JB: Yeah, the whole team they assembled, not only the actors, but the crew--the writer, the director, the set designer--all came together. That's a pretty rare phenomenon! It certainly doesn't happen all the time. And such a great screenplay by Taylor Sheridan. That's where it all began.

KW: And how about trusting a British director, David Mackenzie, to make a modern Western set in Texas?

JB: Yeah, he had those fresh eyes. He was so concerned about getting it right, and I think he did a brilliant job.

KW: I agree. How did you come up with your character Marcus Hamilton's persona?

JB: Well, it was definitely on the page. That was one of the things that attracted me to the project in the first place. It just rang so true. It seemed like Taylor Sheridan really knew what he was talking about. I found out that his cousin, Parnell McNamara was a Marshall down in Texas. He was made available to me, and I talked to him quite a bit. We were also very fortunate to have a very famous Texas Ranger, Joaquin Jackson, on the set with us. He died recently, but he was very instrumental, for me anyway, in getting my character right.

KW: Harriet Pakula-Teweles says: I loved you in “True Grit.” Is there another remake you'd like to star in?

JB: Nothing really comes to mind, although I understand they're doing a remake of “Starman.” I know this doesn't exactly answer your question but whenever I see Karen Allen, who was with me in the original, we often ask, "Gee, why don't they make a sequel to Starman?" After all, she was impregnated by the alien guy... He's given her the silver ball... There's a story there! But I guess they're going ahead with a remake instead. That doesn't answer your question. As a matter of fact, when the Coen Brothers came to me with “True Grit,” I went "Why do you want to remake that? It's already a famous movie?" They asked me, "Well, have you read the novel by Charles Portis?" So, I checked out the book, which read like the Coen Brothers' script. And then I understood what they were up to.

KW: Even though you've had so many great roles, whenever I told someone I was going to interview, invariably the response would be, "The Dude! The Dude! The Dude!" a reference to another Coen Brothers film, “The Big Lebowski.” Do you also get more of a fan response about that film than any other?

JB: Oh, absolutely! I just signed a couple of bowling pins moments ago. That sort of thing happens to me just about every day when I'm out and about. It's great! I don't feel any resentment about it. “The Big Lebowski” is a real masterpiece, as far as I'm concerned. I suppose I'm a bit biased because I'm in it. But even if I weren't, I'd still love that movie, it's so well done.

KW: Yeah, my son always says it's his favorite movie of all time. Which of your roles are you fondest of?

JB: It's like that corny thing actors say about how it's like being asked to pick their favorite kid. Each one is such a different experience.

KW: Is there one that comes to mind?

JB: “Lebowski” is certainly up there. I couldn't pick one favorite, but I loved working with my brother [Beau] and my father [Lloyd] whenever that happened. I had a wonderful experience making “The Fabulous Baker Boys,” which I felt was a great movie, too. And I got to work with my dad in “Tucker” and in “Blown Away,” which were also wonderful experiences. Sometimes, it's hard for me to separate the experience from the final product.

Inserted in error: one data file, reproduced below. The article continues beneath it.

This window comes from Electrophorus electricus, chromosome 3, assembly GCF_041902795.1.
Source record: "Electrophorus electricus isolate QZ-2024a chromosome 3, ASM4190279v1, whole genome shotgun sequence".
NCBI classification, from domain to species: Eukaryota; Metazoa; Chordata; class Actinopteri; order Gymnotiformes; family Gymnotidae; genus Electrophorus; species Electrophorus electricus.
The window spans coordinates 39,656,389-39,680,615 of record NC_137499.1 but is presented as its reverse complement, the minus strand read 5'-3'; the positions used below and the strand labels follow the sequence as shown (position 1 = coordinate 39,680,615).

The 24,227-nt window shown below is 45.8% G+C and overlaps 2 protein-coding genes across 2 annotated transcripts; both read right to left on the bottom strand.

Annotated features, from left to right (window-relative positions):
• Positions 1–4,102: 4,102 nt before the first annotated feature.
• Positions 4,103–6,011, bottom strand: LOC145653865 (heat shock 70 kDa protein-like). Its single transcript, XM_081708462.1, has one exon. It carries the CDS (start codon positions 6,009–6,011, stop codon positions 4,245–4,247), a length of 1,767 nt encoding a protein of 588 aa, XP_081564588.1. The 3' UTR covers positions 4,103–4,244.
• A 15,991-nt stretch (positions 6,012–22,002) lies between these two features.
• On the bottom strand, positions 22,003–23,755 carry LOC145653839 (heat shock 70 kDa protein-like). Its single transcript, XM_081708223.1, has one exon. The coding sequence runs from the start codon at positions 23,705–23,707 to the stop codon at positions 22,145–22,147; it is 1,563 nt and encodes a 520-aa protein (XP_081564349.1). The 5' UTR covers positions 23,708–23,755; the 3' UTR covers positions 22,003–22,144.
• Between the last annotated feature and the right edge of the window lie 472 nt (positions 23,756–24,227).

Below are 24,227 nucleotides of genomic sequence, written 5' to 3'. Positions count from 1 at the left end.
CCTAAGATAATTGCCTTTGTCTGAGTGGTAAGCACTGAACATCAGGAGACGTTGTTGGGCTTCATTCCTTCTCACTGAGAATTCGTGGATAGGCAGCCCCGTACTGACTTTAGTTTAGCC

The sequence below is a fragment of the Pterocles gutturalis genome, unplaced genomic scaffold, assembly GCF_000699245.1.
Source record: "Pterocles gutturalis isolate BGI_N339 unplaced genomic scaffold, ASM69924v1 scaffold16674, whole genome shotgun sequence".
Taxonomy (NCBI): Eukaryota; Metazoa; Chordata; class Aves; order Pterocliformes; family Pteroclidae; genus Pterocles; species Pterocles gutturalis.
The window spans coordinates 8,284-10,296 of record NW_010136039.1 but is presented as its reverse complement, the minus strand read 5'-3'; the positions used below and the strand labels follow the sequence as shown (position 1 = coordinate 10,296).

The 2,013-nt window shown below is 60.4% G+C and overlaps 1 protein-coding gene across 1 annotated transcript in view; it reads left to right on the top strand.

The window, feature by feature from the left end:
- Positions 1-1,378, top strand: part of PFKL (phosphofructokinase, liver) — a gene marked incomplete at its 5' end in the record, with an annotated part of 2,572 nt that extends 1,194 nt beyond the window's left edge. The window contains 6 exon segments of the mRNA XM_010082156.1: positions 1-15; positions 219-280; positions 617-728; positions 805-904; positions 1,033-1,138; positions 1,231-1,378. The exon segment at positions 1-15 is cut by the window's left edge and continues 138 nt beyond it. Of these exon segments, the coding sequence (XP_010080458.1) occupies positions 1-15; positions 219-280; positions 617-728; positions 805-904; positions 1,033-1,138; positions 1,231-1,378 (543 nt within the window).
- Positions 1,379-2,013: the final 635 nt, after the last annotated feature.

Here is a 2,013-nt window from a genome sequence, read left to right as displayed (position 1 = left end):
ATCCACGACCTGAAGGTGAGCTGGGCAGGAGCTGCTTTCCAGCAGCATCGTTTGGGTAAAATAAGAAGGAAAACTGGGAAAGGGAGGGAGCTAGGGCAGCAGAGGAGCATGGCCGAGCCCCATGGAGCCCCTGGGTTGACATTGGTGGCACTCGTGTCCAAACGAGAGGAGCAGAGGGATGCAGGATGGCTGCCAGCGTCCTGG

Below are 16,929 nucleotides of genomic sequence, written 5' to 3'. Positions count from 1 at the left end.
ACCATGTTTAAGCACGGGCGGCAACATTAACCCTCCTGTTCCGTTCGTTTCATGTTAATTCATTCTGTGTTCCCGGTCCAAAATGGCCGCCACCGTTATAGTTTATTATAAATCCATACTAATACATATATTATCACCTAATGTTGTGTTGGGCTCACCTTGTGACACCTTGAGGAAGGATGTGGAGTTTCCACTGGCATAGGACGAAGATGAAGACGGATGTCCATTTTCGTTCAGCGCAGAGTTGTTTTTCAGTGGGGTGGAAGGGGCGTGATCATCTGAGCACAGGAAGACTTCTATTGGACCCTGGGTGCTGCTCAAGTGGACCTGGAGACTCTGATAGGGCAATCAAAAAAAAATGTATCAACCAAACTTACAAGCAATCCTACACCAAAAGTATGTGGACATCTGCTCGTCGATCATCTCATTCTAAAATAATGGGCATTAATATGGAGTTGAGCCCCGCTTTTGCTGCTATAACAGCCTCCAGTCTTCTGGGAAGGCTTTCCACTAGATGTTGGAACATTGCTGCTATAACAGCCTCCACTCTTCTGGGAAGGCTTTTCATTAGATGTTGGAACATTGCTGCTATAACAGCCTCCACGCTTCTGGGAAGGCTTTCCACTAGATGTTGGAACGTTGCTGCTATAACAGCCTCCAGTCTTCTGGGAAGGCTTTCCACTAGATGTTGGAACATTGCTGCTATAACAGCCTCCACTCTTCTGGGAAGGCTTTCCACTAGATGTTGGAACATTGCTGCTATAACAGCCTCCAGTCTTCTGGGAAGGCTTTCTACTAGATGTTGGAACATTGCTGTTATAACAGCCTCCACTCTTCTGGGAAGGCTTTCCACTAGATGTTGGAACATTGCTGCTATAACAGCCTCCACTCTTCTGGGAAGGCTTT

KW: What was a film you really enjoyed making that might not have enjoyed box-office success?

JB: “The Moguls” was an obscure movie I had such a good time on. It's also called “The Amateurs.” It had a great cast and a wonderful director [Michael Traeger], and we had so much fun. It was about the citizens of a small town getting together to make a porno movie. I think it came out great., but it fell apart because the distributor turned out to be a crook, so it never got released. Hardly anybody saw it, but you could probably find it somewhere.

KW: Watching your dad on TV in “Sea Hunt,” was a big part of my childhood. was the show a big part of yours, too?

JB: Yeah, unlike a lot of people in Hollywood, he loved showbiz so much he encouraged his kids to go into it. If you were a “Sea Hunt” fan, then you probably saw me on the show as a little kid. He was like, "Hey Jeff, why don't you come to work with your old man. You get to skip school."

KW: Ling-Ju Yen asks: What is your earliest childhood memory?

JB: Sitting in my living room and seeing my mother open the front door. She was wearing a mink stole but had just cut off all of her long beautiful hair. She had a very short kind of bob. It just freaked me out. I just ran and locked myself in the bathroom. I must have been about 3 or 4.

KW: What is your favorite dish to cook?

JB: I'm not much of a cook. Maybe scrambled eggs or something like that.

KW: When you look in the mirror, what do you see?

JB: A stranger, as of late. I sort of don't recognize myself. It's kind of an interesting situation. I went through a very hairy period. I had a movie where I was going to play Walt Whitman that fell through. At the time, I had grown this huge beard and very long hair. But then, the movie got canceled, I had some other parts, and I currently have very short hair. So, when I look in the mirror, I don't know who I am exactly. It's interesting.

KW: When you prepare to play a character, do you take him on mentally as well as physically?

JB: Sure, yeah.

KW: How long does it take you to shake off a character and get him out of your system after a film has wrapped?

JB: That's hard to say. Once, during an interview in front of my wife, I was asked, "Are you one of those actors who brings your character home? Do you stay in character?" I said, "No, not really. I don't do that," and she started laughing. I asked her why. She said, "Well, you might think you don't bring characters home, but you do." So, while I don't feel like a character is lingering, it probably is.

KW: What are you up to musically?

JB: I'm looking at my guitar right now. I play music as much as I can. I have a band called The Abiders. We've put out a couple of albums you can find on iTunes. We tour and all that stuff, so music is very much a part of my life.

KW: Finally, what’s in your wallet?

JB: I have my prized possession in my wallet. That's a photograph of the first words I ever uttered to my wife, and her answer to my question when I asked her, "Will you go out with me?"

KW: What was her answer?

JB: "No." I happen to have snapped a photograph of that moment.

KW: Well, it all worked out very well for you in the end. Thanks again for the time, Jeff. I really enjoyed this.

JB: Nice chatting with you, too. Have a good one, Kam.